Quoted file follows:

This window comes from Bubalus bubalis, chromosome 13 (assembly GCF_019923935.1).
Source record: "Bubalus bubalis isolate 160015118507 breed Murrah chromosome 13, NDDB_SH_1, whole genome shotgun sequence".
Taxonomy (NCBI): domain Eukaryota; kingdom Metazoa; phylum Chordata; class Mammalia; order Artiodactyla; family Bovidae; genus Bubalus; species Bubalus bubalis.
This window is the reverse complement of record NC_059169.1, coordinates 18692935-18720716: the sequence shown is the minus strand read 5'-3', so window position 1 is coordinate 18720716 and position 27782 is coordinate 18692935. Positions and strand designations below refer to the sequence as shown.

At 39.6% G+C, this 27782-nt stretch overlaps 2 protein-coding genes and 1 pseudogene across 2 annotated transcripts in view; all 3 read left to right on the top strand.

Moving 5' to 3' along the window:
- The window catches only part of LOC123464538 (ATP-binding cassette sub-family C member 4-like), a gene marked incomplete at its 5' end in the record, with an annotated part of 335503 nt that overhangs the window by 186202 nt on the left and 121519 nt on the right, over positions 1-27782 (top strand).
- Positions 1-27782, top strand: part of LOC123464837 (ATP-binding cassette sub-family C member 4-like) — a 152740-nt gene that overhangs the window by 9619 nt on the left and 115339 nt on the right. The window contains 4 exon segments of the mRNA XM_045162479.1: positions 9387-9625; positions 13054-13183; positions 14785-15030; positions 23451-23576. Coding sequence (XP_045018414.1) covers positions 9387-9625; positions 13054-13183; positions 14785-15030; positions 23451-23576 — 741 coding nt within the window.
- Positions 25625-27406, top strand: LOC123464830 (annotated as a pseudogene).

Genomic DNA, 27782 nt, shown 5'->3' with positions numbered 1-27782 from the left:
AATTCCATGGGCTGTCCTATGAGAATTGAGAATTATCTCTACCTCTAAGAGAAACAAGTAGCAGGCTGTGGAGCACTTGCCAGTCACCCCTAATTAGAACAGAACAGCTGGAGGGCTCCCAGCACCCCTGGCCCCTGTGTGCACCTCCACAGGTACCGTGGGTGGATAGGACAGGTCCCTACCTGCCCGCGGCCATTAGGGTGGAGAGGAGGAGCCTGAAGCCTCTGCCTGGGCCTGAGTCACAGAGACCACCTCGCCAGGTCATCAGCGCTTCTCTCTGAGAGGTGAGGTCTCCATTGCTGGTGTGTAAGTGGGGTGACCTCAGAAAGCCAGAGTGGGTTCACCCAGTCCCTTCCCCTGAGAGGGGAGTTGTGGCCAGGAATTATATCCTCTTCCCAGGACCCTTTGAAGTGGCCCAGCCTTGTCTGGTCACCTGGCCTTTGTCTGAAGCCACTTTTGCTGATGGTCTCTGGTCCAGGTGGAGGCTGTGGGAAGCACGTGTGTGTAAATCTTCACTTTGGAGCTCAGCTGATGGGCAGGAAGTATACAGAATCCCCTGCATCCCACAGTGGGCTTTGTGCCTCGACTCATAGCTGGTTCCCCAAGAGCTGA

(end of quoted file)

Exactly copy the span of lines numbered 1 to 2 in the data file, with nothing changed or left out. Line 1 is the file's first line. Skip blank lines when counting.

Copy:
This window comes from Bubalus bubalis, chromosome 13 (assembly GCF_019923935.1).
Source record: "Bubalus bubalis isolate 160015118507 breed Murrah chromosome 13, NDDB_SH_1, whole genome shotgun sequence".